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March gas prices plunge for some companies (finally)

CUB is glad to report that gas supply rates are continuing to decrease–even plunging for some companies–after almost two years of elevated prices

Nicor, Illinois’ largest gas utility, is charging under 50 cents per therm for the first time in two years, and the supply price for Peoples Gas and North Shore Gas has plunged to around 25 cents per therm. Ameren Illinois’ price is at its lowest point since April of 2021. 

While this is good news, it is tempered by the fact that consumers continue to be at the mercy of a volatile energy market. Plus, at the same time, the gas utilities are pushing to increase another part of the bill, having filed for more than $887 million in delivery rate hikes this year

Gas utilities file supply prices–called the Purchased Gas Adjustment (PGA)–each month with the Illinois Commerce Commission (ICC). Prices are down 5 to 44 percent from what they were in February

Below are the supply prices for March 2023 and how they compare with last March’s prices. 

March Gas Prices 

Ameren Illinois52.98 cents per therm (down about 23 percent from March 2022)

Consumers Gas48.75 cents per therm (down about 19 percent from March 2022)

Illinois Gas35.20 cents per therm (down about 2 percent from March 2022)

Liberty Utilities60.15 cents per therm (down about 12 percent from March 2022)

MidAmerican Energy–59.80 cents per therm (down about 40 percent from March 2022)

Mt. Carmel41.68 cents per therm (down about 39 percent from March 2022)

Nicor Gas45.00 cents per therm (down about 34 percent from March 2022)

North Shore Gas25.34 cents per therm (down about 60 percent from March 2022)

Peoples Gas24.95 cents per therm (down about 59 percent from March 2022)  

Note: Your utility is determined by where you live, so you cannot switch from one utility to another. Under Illinois law, gas utilities are not allowed to profit off supply prices—they pass those costs from gas producers and marketers onto customers with no markup. State regulators annually review the utilities’ gas-management procedures to ensure the companies did a reasonable job with their gas purchases, given market conditions, to hold down costs for consumers as much as possible.

As CUB has reported before, prices first became elevated due to record cold that froze gas in pipelines and wellheads, limiting national supply just as demand went up in February 2021. The problem was intensified by the gas industry slowing exploration and well construction in recent years because it didn’t see those efforts as profitable. The high prices were propped up by other developments, such as the Russian invasion of Ukraine. 

Prices finally seem to be coming down, thanks to increased production and milder winter weather that decreased demand. But the volatile gas market lacks safeguards for consumers.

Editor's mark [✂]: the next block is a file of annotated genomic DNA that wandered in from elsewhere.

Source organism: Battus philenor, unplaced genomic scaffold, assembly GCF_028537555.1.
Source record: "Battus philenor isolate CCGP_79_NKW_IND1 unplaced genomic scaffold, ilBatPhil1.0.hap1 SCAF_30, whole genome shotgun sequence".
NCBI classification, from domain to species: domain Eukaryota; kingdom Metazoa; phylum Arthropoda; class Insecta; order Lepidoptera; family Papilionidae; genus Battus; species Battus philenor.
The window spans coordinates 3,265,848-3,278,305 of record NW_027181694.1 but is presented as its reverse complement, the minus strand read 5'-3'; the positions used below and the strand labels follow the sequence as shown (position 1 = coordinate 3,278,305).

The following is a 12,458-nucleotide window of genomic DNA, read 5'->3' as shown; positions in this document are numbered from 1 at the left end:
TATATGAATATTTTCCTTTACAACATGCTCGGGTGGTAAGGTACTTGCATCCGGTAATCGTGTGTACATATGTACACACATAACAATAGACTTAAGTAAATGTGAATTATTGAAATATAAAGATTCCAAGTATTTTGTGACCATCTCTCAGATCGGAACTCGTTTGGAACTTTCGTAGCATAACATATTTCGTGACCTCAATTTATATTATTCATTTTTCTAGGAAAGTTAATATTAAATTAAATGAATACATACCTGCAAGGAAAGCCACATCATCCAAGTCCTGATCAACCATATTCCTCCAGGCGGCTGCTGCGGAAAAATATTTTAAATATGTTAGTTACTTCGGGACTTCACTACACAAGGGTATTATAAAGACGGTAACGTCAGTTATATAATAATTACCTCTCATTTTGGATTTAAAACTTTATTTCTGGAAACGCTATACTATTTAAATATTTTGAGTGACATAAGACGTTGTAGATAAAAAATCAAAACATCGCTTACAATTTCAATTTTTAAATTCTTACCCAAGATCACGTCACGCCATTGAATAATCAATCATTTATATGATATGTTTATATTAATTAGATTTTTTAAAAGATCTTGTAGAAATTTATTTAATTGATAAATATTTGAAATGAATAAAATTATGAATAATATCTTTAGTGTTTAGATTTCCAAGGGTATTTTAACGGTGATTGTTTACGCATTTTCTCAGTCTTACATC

Given that unpredictability, advocates are looking for alternatives to natural gas heating. CUB’s Better Heat guide details how Chicago can transition away from fossil fuel heating to save consumers money and help the environment. (We’re working on a statewide version now.)

While CUB works for long-term reform, there are actions consumers can take to lessen the pain in the last month of the winter heating season:  

  • See if you qualify for energy assistance. The application process for the Low Income Home Energy Assistance Program (LIHEAP) has reopened through May 31, 2023, or until funds are exhausted. Households at or below 200 percent of the federal poverty level are eligible for LIHEAP funding. To apply or learn more, visit www.helpillinoisfamilies.com or call the Help Illinois Families Assistance Line at 1-833-711-0374.
  • Contact your utility. If you are having trouble affording your gas bills, it is vital that you contact your utility. Ask if you qualify for any energy assistance programs; see if you can set up a payment plan to give you a longer time to pay off your bills; and inquire about no or low-cost energy efficiency programs the company offers.
  • Beware of alternative supplier rip-offs. Alternative gas suppliers are impacted by the same market conditions that are causing utility prices to increase, so be careful about getting lured into bad deals. Be wary of low introductory rates that will skyrocket after a short period, and read the fine print for add-on fees that can raise the cost of the plan. If a deal seems too good to be true, there’s a good chance it is. Even in this market, it’s likely the utility is your best bet. (Note: Only consumers in Northern Illinois have gas choice.)
  • Practice energy efficiency at home. For tips and information about helpful energy efficiency programs offered by your utility, visit CUB’s Clean Energy page. Also visit CUBHelpCenter.com for more information about energy assistance, tips on cutting your bills and your rights to avoid disconnection. Read our tips here and here. A summary:
    • Set your thermostat to 68 degrees when you are home and awake. When you’re asleep or away, you can turn it 7-10 degrees lower. NEVER go below 55 degrees, because you could freeze your pipes.
    • Reduce the drafts. Weatherize your windows and doors, and pinpoint other drafts in your home. Your hardware store has materials to seal those leaks.
    • Don’t overwork your heating system. Close blinds as an extra layer of protection against icy night winds. But let the sunlight through during the day to help heat and light your home. Clear radiators, registers, air returns and baseboards of obstructions. Dust, carpet and furniture can block the heat and leave a room chilly.
    • Clean or replace filters for a forced-air heating system. A dirty or non-functioning filter does nothing but drain money from your wallet. Check it every month—and clean or replace it if it’s dirty.